A Different Kind of Desert: Food Deserts

It’s an issue that has plagued every major city around the world. Food deserts exist in every major city of the country, especially in low income neighborhoods.

What Are Food Deserts?

The United States Department of Agriculture (USDA) defines food deserts as urban neighborhoods and rural towns that do not have access to fresh, healthy, or affordable foods. These are areas that don’t have close-by grocery stores where you can buy food, but rather they have fast food restaurants and convenience stores where people buy their food.

These convenience stores, although affordable, don’t offer healthy alternatives but rather serve processed foods which are unhealthy for consumption. Because these areas don’t have access to healthy affordable foods, there has been a consistent rise in the incidence of obesity, diabetes, and heart disease.


A metaphorical depiction of a food desert. No fresh fruit for miles, yet fast food is but steps away. Image via Shirley Cannon.

Ceres, California: A Case Study

We see it more and more often that people in larger cities lack access to grocery stores or even transportation to get to a grocery store. Many individuals are forced to shop close to home, which means resorting to small fast food restaurants or gas stations as a means of purchasing food resources. Ceres, California is no different.

Ceres, known for its abundant harvests and small farms, is classified as a food desert by the USDA. Throughout Ceres there are large orchards and dairy farms including Marchy Dairy, Trinkler Dairy, and Double D Dairy. However, more than half of the town falls under the classification of a food deserts because residents don’t have access to appropriate transportation to markets where they could purchase fresh unprocessed foods.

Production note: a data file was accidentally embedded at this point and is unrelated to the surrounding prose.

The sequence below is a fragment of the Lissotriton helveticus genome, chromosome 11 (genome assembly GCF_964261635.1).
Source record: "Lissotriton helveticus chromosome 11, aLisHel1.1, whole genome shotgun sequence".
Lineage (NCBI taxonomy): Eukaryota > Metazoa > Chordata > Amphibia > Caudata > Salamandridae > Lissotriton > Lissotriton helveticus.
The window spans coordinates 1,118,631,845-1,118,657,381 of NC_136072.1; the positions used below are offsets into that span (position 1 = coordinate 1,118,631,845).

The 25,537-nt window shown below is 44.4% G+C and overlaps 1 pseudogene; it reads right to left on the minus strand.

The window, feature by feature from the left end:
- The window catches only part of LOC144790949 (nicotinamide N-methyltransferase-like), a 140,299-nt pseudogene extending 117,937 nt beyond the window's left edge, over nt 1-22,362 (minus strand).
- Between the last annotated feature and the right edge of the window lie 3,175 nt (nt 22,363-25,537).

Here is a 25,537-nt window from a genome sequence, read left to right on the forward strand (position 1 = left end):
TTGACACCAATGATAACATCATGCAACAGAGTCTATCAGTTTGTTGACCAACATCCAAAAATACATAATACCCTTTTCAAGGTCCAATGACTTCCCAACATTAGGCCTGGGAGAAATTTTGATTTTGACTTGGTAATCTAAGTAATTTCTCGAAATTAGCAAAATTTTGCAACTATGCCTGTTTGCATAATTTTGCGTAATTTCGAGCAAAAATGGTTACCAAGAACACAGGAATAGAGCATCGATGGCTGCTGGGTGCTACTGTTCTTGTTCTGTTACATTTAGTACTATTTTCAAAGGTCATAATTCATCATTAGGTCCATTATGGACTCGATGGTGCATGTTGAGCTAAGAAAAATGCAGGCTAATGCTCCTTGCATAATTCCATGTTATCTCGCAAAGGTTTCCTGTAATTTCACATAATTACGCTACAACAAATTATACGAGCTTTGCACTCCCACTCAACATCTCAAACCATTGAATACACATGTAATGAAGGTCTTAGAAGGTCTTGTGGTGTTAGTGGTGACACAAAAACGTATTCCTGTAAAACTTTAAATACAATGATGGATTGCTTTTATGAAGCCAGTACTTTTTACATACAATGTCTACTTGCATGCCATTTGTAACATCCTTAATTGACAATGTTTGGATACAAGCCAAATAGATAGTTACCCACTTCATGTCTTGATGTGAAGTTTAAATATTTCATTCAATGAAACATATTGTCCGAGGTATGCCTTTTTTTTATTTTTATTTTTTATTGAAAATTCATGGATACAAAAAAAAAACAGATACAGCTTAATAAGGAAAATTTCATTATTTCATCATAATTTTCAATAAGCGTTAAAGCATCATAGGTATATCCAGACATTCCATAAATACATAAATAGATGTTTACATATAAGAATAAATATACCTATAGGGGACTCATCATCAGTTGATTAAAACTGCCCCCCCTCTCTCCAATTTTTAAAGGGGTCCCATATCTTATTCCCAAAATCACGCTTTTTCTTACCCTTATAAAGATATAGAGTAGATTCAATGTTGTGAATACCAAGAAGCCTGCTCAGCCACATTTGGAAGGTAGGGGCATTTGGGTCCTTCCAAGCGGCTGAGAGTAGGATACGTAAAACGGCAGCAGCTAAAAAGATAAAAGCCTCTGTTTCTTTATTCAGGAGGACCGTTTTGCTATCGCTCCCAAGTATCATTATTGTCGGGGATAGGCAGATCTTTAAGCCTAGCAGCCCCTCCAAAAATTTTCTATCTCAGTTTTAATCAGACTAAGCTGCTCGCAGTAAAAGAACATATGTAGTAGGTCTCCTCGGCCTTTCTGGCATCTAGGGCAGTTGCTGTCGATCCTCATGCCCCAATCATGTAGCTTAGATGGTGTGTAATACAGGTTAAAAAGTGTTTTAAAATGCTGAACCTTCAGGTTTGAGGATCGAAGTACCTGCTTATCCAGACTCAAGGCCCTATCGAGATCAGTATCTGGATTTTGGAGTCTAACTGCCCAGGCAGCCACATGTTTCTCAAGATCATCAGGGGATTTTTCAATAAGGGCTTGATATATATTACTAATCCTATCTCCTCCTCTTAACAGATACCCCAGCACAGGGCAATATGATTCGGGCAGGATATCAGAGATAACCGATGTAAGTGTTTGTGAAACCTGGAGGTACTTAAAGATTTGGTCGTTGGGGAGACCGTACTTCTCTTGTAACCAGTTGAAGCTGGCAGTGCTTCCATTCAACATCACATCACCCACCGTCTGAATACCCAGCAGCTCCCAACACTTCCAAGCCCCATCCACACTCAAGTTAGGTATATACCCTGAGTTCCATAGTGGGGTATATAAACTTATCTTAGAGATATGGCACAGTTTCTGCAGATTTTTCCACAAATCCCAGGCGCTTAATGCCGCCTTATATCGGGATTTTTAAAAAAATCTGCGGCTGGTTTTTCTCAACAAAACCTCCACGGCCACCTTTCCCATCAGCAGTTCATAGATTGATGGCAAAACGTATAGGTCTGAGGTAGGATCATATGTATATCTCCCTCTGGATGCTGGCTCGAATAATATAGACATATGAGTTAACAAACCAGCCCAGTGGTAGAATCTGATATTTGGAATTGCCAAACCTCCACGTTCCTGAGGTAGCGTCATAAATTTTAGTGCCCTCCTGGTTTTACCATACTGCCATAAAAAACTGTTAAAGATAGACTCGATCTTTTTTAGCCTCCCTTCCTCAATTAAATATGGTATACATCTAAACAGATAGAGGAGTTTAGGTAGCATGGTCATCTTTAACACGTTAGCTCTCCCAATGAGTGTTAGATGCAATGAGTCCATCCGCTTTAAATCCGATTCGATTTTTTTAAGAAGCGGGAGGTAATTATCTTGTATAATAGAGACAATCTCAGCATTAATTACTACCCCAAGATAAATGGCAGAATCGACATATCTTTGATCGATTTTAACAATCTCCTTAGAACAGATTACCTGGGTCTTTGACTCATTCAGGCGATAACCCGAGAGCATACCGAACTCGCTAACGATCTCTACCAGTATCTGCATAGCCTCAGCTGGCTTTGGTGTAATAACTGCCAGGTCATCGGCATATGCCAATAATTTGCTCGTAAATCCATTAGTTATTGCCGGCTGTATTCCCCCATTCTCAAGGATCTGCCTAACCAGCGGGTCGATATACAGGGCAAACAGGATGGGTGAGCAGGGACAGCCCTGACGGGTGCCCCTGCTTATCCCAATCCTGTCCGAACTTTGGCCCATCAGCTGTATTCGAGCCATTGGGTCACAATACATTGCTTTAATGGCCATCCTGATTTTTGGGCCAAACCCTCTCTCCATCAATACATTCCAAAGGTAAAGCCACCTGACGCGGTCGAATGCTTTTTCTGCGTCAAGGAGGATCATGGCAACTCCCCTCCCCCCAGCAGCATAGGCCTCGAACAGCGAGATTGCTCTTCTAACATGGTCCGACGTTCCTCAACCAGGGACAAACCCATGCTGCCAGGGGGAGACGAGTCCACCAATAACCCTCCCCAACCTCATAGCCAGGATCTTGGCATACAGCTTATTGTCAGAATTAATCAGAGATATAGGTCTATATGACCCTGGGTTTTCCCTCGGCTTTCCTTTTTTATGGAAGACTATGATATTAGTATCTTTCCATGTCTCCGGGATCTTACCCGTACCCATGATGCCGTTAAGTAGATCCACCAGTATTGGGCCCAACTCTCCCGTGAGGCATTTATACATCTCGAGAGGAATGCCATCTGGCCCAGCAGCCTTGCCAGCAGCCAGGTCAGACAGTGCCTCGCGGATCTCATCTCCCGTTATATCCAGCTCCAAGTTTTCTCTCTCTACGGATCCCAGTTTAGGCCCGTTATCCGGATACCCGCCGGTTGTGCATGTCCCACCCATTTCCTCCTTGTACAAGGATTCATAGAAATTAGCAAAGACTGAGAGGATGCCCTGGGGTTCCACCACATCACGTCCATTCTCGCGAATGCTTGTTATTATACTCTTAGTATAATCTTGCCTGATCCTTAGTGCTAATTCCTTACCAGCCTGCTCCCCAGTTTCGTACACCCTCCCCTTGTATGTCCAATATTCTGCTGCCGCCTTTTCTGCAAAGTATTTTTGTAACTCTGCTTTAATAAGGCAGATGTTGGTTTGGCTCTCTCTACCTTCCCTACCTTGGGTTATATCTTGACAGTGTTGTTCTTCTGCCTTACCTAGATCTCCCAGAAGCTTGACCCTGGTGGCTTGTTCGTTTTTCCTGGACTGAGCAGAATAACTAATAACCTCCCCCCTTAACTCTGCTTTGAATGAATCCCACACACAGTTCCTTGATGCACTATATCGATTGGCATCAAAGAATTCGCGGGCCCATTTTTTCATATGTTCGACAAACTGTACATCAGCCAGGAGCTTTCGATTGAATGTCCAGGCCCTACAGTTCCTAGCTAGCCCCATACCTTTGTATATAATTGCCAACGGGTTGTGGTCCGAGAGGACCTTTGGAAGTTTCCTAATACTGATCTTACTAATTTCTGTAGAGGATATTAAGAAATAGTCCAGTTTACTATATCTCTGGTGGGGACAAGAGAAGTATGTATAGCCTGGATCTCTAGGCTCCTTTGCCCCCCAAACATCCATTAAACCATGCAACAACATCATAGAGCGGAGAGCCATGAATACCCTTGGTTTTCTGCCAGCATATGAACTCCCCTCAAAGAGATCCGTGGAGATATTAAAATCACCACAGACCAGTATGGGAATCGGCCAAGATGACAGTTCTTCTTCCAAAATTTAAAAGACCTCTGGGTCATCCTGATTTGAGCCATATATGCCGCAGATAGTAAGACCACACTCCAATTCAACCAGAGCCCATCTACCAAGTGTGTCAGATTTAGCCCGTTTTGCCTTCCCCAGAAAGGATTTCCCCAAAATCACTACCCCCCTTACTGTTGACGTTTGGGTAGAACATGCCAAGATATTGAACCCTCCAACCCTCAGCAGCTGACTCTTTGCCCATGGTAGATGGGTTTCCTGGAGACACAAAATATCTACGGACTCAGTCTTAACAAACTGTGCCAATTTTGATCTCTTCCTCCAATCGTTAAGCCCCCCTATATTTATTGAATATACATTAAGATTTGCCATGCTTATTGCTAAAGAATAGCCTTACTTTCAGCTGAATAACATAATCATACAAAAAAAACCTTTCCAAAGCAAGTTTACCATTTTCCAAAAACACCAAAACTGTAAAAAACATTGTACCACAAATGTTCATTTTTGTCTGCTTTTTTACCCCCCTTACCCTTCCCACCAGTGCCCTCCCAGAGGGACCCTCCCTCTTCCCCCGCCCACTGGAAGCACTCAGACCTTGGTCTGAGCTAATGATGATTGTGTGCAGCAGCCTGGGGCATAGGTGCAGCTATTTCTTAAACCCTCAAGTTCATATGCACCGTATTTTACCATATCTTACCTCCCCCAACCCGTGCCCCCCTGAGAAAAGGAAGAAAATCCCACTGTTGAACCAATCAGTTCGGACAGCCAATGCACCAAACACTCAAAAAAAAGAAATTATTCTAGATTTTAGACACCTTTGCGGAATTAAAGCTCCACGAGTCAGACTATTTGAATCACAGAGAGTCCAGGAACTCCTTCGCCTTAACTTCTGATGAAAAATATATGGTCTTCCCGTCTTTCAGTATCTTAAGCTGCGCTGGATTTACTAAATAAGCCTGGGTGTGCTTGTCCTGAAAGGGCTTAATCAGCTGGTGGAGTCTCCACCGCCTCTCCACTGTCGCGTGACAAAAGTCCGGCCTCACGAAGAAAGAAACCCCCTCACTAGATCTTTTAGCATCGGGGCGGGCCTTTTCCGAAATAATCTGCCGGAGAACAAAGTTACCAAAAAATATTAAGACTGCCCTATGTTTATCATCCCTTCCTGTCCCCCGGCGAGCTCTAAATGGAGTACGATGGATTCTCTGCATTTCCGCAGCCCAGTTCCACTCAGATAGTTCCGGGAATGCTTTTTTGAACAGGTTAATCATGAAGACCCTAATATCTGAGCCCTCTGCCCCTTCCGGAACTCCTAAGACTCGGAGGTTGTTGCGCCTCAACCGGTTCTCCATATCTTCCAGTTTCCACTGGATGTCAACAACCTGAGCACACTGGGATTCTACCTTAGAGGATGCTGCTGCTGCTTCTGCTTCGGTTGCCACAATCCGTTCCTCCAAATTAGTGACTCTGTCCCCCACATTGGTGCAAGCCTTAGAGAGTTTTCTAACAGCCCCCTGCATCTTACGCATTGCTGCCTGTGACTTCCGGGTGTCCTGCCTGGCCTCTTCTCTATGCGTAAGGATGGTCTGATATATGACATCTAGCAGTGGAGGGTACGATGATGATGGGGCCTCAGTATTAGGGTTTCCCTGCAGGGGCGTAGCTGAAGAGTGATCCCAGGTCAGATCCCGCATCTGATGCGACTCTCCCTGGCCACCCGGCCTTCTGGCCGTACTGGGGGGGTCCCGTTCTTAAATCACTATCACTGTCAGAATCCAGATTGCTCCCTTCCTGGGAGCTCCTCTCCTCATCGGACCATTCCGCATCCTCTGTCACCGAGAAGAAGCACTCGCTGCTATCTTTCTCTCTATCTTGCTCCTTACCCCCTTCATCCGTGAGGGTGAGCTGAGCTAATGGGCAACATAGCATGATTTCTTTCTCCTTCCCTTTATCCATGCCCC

According to the government census, the average per capita income for residents of Ceres is $19,051, putting them squarely under the poverty line.

What have residents of Ceres done to try to revitalize this food desert problem? One program initiated in Ceres is the Ceres Partnership for Healthy Children (CPHC). The CPHC offers multiple programs to help introduce residents to healthier eating habits including nutritional workshops, food assistance, translation services, and a monthly Parent Café, which all promote child health and better nutrition.

What Have We Learned From Ceres?

Even after utilizing programs such as the Ceres Partnership for Healthy Children, it’s hard to get individuals to change their habits. For many, it’s easier to go into the small convenience stores and get sodas or processed foods than to travel several miles to a grocery store where they can purchase fresh healthy foods.

The biggest hurdle we’re facing as a nation is being able to change individuals’ perspectives on healthy foods and what they can do for the health and well-being of urban areas.

The real question is this: how many will be willing to change their ways, and how many will stay with the easier and cheaper method of eating?

Featured Image: USDA Defines Food Deserts. Image via American Nutrition Association.

About The Author

My name I Heather Sowalla. I have a passion for the environment starting from the time I was a young girl. I fell in love with hiking and fishing, even playing with bugs! As I grew older my passions began to develop into something that I could mold my education around. Starting with my undergrad degree I focused on fish and wildlife management which took me from central Pennsylvania the entire way to Alaska for an internship with the Student Conservation Association. After that I decided, due to health reasons, that I needed a change of pace and so I moved in a direction of sustainability, in particular agriculture and food security and now as I work through my internship - I plan on graduating in the Spring of 2015 with my Masters. What will I do after that? Well ... I'm not really sure. Maybe I will be the next great of the Environmental Era? Maybe not ... but I will do my best to try!